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Wednesday, August 27, 2003
 
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Seminar examines balance and gait instability

ATHENS, Ohio (Aug. 12, 2004) -- The summer series of Ohio University College of Osteopathic Medicine's Geriatric Education Series concludes Monday, Aug. 16, with Sam Simons, a physical therapist at Ohio University Therapy Associates Balance Clinic, presenting "Balance and Gait Instability." The seminar will be held from noon to 1 p.m. in conference room B-9 at O'Bleness Memorial Hospital.

Just as the American population is aging -- more than 40 million Americans will be over the age of 54 by 2010 -- the incidence and severity of falls among the elderly are increasing as well. More than two million people over the age of 65 suffer at least one significant fall each year. Simons' presentation will help health-care professionals identify the problems with balance and walking, and will focus his presentation on identifying those people at risk for falls. Risk factors include muscle weakness, history of falls, gait instability, visual impairment, arthritis, depression and cognitive impairment such as Alzheimer's disease. Once risk factors are assessed a treatment program, featuring physical therapy, can be put into place.

"People involved in exercise programs have benefited from reduced risk of falling again. They have better gait, better balance, better endurance and studies have shown there has been a reduction in falls," said Ellen Peterson, R.N., OU-COM geriatric education coordinator.

"Two-thirds of all deaths caused by accidents among the elderly are due to falls," she added.

Health-care professionals are invited to attend the seminar. Brown bags are welcome. For more information, call the Geriatric Education Center at (740) 593-2258. Each lecture in this series of Geriatric Medicine/Gerontology seminars is held from noon to 1 p.m. on the first and third Mondays of each month at O'Bleness, room B-9.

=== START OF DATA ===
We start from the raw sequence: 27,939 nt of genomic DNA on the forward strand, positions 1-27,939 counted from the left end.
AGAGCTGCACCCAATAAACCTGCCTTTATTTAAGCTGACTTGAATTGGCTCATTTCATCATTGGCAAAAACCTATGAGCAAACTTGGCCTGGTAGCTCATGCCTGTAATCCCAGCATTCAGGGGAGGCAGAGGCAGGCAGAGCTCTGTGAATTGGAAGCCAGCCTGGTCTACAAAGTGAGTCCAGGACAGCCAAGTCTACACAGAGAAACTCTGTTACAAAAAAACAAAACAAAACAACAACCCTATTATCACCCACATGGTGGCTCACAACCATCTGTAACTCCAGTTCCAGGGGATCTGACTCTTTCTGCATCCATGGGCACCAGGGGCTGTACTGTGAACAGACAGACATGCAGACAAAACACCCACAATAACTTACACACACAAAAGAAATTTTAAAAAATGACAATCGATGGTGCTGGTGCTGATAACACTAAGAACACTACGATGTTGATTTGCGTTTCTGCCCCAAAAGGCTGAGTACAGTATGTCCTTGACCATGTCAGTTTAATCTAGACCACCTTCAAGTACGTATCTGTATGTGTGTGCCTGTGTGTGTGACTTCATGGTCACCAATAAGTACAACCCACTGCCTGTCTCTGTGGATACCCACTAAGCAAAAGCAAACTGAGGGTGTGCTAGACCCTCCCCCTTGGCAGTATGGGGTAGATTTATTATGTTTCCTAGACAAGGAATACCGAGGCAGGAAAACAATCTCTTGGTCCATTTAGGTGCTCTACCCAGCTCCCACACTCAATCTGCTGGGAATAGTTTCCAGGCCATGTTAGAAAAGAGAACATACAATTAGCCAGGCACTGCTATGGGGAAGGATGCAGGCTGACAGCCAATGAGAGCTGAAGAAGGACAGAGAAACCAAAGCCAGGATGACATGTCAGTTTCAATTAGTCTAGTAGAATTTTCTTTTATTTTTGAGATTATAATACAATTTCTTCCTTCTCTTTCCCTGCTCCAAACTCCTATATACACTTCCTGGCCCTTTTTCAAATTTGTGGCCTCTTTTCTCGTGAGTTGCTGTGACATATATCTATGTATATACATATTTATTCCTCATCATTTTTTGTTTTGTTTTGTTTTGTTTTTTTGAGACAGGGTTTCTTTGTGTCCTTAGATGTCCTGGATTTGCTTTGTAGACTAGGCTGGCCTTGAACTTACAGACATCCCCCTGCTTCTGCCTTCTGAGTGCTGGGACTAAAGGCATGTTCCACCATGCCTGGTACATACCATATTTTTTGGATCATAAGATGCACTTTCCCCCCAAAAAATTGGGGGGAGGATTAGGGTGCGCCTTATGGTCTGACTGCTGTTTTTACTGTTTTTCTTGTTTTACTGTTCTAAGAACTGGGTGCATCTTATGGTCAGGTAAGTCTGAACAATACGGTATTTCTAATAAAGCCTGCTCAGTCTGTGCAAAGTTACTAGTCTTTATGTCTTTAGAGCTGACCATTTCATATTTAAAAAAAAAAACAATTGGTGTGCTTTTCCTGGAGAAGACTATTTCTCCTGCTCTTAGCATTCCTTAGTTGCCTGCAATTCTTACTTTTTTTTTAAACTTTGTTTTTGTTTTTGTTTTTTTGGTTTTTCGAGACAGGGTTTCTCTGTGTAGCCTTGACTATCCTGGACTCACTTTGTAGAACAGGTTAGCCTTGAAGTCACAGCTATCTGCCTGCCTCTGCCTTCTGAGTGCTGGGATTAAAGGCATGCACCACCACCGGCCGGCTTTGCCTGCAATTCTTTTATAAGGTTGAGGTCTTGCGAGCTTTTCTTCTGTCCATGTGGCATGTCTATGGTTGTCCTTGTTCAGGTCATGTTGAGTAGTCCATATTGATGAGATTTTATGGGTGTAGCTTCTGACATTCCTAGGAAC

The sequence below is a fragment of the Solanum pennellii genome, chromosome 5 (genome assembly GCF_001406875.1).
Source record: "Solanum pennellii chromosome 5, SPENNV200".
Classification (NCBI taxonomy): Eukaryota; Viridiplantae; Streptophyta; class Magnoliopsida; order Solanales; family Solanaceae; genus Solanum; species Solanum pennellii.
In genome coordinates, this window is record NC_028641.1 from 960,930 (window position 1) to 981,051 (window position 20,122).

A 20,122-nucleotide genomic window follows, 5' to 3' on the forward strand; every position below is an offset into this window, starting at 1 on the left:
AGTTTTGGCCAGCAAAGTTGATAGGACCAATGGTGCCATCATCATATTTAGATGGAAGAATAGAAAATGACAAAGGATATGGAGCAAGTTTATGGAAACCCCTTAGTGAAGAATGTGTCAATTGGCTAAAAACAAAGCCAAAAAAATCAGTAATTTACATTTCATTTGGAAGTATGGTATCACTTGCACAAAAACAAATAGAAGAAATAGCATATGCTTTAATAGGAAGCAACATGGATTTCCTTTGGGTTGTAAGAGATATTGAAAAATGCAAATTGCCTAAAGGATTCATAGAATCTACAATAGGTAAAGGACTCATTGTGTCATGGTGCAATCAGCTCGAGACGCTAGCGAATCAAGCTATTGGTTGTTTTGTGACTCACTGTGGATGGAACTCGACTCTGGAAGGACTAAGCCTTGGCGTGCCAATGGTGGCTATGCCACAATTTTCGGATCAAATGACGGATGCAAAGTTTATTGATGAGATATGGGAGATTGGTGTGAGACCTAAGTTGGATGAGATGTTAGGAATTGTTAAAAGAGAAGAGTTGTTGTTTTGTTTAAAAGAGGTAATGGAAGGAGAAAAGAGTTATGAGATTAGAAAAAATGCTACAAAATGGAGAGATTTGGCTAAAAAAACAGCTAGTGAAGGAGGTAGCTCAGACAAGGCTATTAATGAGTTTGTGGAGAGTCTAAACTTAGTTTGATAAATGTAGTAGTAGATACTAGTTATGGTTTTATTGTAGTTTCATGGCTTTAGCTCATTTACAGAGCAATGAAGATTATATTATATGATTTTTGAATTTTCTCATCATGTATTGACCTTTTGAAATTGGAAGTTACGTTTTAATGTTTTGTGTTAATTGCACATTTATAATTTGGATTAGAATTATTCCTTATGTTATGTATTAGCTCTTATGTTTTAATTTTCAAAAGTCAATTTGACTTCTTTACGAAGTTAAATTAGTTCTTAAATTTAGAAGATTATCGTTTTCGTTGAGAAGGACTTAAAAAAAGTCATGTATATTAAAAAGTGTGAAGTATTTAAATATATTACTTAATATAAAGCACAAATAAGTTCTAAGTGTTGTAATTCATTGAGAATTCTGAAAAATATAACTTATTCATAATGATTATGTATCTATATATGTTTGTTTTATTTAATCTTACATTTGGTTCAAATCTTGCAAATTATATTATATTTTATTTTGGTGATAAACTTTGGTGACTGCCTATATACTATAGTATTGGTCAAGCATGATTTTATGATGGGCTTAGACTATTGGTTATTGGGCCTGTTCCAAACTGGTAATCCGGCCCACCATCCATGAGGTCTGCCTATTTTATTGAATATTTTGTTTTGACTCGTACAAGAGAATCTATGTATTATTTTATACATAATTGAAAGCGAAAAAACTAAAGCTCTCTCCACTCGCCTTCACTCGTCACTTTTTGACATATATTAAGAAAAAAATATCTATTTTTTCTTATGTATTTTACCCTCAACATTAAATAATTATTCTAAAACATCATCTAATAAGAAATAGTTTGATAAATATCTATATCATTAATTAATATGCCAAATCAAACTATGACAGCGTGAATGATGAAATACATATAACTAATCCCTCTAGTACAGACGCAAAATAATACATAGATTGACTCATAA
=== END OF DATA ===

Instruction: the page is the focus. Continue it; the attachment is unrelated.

This is the final seminar in the summer series. The first was July 7, with Steven Clay, D.O., OU-COM associate professor of geriatric medicine, who presented "Pain Management Problems in Geriatrics." The second seminar, "Assistive Technology for Communication Rehabilitation," was presented by Kimberly Hale, July 21. Karen Zehtab presented "Skin Ulcer Assessment and Management," July 19, and Allison Bachelor, M.D., OU-COM associate professor of geriatrics, presented "An Introduction to the Care of Older Adults, Aug 2.

"The seminars are designed for an interdisciplinary audience," said Peterson. "Health professionals from the community regularly attend, in addition to interns, residents and medical students. The diversity of disciplines represented by the participants makes for an interesting exchange of ideas."

The sponsors of the seminars include OU-COM's Department Geriatric Medicine/Gerontology, the Western Reserve Geriatric Education Center and Area Health Education Center, and the Consortium for Health Education in Appalachia Ohio.

Peterson said the seminar series was started by a federal grant that established OU-COM as a contribution site to the Western Reserve Geriatric Education Center in September 1994 and has supported many continuing education programs. Provided by the Department of Health and Human Services, the grant supports educational programs in geriatric and gerontology for physicians, nurses, social workers, counselors and health-care providers to 22 Southeastern Ohio counties.

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Media Contact: Writer/editor Kevin Sanders, (740) 593-0896

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